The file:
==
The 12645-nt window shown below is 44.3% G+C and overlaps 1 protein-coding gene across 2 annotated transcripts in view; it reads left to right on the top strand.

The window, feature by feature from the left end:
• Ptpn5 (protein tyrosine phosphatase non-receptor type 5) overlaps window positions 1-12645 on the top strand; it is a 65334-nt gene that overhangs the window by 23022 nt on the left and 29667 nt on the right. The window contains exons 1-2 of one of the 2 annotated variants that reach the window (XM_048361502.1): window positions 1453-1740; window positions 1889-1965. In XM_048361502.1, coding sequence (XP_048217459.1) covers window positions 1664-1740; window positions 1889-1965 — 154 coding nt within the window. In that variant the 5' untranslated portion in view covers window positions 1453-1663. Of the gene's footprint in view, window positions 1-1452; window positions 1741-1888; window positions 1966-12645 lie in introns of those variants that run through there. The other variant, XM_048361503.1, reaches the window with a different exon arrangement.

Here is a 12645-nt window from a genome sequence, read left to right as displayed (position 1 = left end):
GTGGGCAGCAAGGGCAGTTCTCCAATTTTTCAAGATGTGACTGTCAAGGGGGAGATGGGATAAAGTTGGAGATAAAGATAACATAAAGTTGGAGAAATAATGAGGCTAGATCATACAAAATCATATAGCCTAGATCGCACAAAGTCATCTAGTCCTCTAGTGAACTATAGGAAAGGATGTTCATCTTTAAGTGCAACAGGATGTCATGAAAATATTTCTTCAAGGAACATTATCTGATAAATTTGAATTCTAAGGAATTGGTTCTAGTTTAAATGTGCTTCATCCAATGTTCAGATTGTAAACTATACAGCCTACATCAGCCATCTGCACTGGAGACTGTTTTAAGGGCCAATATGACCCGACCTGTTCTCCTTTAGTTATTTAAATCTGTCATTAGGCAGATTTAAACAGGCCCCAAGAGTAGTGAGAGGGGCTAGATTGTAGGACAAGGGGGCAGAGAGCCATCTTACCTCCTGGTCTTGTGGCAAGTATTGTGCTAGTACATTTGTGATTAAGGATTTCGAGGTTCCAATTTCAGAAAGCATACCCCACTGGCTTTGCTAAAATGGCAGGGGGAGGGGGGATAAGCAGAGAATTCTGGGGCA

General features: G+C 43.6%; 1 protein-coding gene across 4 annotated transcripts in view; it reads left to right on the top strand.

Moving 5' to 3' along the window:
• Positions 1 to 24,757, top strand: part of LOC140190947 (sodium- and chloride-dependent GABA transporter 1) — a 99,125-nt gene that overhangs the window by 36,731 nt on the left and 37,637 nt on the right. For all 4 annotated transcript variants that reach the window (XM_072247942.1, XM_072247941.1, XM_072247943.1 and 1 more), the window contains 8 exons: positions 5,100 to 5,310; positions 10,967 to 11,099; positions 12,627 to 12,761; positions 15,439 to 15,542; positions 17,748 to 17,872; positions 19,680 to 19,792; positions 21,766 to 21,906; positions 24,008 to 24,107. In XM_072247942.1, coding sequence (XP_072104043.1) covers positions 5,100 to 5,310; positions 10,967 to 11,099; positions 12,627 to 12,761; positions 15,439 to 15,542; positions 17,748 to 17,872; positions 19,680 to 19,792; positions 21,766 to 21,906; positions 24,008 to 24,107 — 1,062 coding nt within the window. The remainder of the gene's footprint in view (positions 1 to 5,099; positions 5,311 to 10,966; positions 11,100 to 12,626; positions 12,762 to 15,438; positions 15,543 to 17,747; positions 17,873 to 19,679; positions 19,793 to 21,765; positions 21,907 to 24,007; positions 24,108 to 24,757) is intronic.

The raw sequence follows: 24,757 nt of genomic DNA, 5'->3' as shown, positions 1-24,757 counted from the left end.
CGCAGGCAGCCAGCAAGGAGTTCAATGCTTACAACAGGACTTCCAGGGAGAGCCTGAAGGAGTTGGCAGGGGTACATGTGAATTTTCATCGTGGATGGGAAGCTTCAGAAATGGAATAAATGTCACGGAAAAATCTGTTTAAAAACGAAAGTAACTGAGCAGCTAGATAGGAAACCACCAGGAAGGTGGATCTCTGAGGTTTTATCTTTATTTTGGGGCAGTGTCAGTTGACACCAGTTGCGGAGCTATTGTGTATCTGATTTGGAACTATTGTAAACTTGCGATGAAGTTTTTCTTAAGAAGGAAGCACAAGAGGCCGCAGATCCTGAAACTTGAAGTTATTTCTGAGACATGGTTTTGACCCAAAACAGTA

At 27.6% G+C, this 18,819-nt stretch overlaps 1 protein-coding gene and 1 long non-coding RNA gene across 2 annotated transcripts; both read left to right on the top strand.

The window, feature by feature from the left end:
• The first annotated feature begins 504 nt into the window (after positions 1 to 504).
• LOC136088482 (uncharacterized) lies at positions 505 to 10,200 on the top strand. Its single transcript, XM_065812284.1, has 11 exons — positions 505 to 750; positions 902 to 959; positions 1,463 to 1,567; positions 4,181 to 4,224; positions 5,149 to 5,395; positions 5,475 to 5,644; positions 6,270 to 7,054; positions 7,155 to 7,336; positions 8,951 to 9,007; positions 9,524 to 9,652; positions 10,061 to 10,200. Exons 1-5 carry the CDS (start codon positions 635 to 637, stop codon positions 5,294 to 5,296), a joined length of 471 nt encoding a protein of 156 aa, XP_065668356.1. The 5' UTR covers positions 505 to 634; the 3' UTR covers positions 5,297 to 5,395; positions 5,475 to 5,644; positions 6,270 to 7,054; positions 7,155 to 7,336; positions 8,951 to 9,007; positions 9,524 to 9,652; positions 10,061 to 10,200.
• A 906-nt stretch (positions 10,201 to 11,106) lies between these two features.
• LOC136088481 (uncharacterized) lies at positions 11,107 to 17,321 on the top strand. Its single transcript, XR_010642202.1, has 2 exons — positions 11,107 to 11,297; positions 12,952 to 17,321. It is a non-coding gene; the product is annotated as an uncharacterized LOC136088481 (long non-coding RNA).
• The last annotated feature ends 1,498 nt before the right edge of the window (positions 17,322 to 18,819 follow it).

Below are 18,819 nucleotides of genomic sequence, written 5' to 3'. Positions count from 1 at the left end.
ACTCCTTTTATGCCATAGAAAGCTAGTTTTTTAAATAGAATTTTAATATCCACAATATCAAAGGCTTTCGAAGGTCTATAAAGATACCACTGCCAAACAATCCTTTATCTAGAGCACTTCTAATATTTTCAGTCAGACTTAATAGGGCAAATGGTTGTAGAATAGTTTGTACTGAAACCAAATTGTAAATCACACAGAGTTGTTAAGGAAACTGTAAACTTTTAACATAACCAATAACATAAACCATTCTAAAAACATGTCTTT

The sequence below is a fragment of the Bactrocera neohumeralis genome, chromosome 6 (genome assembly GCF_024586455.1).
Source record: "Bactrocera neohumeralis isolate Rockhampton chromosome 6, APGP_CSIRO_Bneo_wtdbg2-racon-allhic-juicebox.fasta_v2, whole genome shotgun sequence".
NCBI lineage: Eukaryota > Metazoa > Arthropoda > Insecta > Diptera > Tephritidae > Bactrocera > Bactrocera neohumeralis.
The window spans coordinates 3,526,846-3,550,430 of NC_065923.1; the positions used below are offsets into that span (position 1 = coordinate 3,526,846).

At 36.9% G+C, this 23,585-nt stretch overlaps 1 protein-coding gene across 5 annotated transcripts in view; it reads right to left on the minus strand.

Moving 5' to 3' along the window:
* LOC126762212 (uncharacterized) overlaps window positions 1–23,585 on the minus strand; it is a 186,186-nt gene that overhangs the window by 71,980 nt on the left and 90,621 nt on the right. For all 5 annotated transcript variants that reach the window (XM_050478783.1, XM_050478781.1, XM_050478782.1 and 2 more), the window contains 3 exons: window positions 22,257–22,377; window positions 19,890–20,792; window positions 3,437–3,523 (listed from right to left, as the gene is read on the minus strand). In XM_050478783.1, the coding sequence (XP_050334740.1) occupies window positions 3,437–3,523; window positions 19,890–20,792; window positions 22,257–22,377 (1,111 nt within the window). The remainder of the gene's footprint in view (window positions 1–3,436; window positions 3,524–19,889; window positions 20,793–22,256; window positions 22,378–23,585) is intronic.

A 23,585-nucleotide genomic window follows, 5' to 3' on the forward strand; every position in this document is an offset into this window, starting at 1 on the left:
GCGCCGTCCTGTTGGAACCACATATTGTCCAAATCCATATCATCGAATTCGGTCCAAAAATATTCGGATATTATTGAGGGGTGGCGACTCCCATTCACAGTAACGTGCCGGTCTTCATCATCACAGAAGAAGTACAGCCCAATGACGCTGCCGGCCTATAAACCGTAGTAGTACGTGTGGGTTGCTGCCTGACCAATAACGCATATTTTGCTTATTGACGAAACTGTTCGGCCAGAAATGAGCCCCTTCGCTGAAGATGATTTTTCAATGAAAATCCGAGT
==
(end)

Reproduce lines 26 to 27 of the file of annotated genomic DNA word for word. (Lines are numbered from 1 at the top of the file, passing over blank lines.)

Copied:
* LOC126762212 (uncharacterized) overlaps window positions 1–23,585 on the minus strand; it is a 186,186-nt gene that overhangs the window by 71,980 nt on the left and 90,621 nt on the right. For all 5 annotated transcript variants that reach the window (XM_050478783.1, XM_050478781.1, XM_050478782.1 and 2 more), the window contains 3 exons: window positions 22,257–22,377; window positions 19,890–20,792; window positions 3,437–3,523 (listed from right to left, as the gene is read on the minus strand). In XM_050478783.1, the coding sequence (XP_050334740.1) occupies window positions 3,437–3,523; window positions 19,890–20,792; window positions 22,257–22,377 (1,111 nt within the window). The remainder of the gene's footprint in view (window positions 1–3,436; window positions 3,524–19,889; window positions 20,793–22,256; window positions 22,378–23,585) is intronic.

A 23,585-nucleotide genomic window follows, 5' to 3' on the forward strand; every position in this document is an offset into this window, starting at 1 on the left: